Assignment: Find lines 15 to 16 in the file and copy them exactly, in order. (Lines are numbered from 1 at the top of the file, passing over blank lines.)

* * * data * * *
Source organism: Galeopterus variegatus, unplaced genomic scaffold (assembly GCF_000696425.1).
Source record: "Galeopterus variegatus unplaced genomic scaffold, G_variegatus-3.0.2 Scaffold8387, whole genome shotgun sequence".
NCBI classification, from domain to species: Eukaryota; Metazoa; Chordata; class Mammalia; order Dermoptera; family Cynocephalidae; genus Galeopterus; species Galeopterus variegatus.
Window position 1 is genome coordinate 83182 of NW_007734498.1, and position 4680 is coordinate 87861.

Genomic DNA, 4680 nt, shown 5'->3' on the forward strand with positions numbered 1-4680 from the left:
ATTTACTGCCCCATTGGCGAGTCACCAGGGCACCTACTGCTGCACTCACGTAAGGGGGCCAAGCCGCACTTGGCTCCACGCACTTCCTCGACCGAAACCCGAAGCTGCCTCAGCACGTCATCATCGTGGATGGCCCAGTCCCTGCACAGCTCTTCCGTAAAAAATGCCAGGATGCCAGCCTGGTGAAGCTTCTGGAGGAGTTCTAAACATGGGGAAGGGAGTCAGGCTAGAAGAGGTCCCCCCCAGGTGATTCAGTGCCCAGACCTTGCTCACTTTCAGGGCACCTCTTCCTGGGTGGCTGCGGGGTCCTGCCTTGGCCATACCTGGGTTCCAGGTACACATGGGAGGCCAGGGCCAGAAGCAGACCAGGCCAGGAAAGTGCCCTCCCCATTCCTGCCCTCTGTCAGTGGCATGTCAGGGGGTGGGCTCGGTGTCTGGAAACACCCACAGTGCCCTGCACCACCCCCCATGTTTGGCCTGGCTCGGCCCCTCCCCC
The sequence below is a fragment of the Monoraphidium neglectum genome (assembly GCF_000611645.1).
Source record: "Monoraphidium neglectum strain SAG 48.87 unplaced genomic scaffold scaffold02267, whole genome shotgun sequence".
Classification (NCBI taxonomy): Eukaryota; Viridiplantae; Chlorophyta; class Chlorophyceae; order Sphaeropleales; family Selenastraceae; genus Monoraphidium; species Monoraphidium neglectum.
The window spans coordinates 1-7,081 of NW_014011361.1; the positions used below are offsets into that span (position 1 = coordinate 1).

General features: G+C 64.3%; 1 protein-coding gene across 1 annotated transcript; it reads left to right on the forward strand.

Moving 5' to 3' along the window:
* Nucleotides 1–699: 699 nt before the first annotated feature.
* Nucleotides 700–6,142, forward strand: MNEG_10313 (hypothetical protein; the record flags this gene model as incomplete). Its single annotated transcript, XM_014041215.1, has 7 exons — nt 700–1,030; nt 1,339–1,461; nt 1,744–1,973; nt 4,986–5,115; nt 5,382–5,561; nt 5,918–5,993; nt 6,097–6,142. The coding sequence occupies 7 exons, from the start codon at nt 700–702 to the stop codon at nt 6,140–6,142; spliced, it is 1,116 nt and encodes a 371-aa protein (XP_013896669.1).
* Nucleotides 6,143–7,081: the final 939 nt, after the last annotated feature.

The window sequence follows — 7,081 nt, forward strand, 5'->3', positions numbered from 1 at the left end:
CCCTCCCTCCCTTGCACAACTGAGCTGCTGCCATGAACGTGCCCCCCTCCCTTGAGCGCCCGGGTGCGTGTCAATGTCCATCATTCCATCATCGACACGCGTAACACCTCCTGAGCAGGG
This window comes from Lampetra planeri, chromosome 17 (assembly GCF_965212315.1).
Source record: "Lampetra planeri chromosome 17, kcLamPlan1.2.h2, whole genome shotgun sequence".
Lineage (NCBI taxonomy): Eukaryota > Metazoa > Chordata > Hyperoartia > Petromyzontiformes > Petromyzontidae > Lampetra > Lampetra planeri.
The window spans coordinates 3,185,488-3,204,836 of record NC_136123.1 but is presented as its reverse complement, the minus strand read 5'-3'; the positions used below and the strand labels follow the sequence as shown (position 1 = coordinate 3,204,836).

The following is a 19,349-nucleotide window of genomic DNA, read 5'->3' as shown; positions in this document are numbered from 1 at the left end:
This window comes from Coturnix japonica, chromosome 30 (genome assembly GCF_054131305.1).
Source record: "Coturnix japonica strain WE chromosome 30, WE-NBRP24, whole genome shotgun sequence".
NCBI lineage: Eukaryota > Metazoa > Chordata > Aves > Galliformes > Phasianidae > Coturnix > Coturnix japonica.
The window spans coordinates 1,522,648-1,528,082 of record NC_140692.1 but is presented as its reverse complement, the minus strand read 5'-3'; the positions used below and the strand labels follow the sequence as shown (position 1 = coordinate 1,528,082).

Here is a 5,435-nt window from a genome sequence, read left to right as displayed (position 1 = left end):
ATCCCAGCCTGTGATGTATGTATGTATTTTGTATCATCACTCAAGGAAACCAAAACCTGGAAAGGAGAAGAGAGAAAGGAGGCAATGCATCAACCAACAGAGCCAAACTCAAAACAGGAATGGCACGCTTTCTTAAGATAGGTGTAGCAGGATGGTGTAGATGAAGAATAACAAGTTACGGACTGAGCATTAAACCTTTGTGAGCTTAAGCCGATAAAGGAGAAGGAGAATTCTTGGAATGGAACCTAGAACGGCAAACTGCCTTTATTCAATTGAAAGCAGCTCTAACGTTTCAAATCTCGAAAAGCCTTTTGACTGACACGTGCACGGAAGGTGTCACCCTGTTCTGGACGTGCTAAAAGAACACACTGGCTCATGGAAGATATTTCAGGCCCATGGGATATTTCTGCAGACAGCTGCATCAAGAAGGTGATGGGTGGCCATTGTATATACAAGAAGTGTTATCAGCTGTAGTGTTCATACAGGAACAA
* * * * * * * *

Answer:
* Nucleotides 6,143–7,081: the final 939 nt, after the last annotated feature.

The window sequence follows — 7,081 nt, forward strand, 5'->3', positions numbered from 1 at the left end: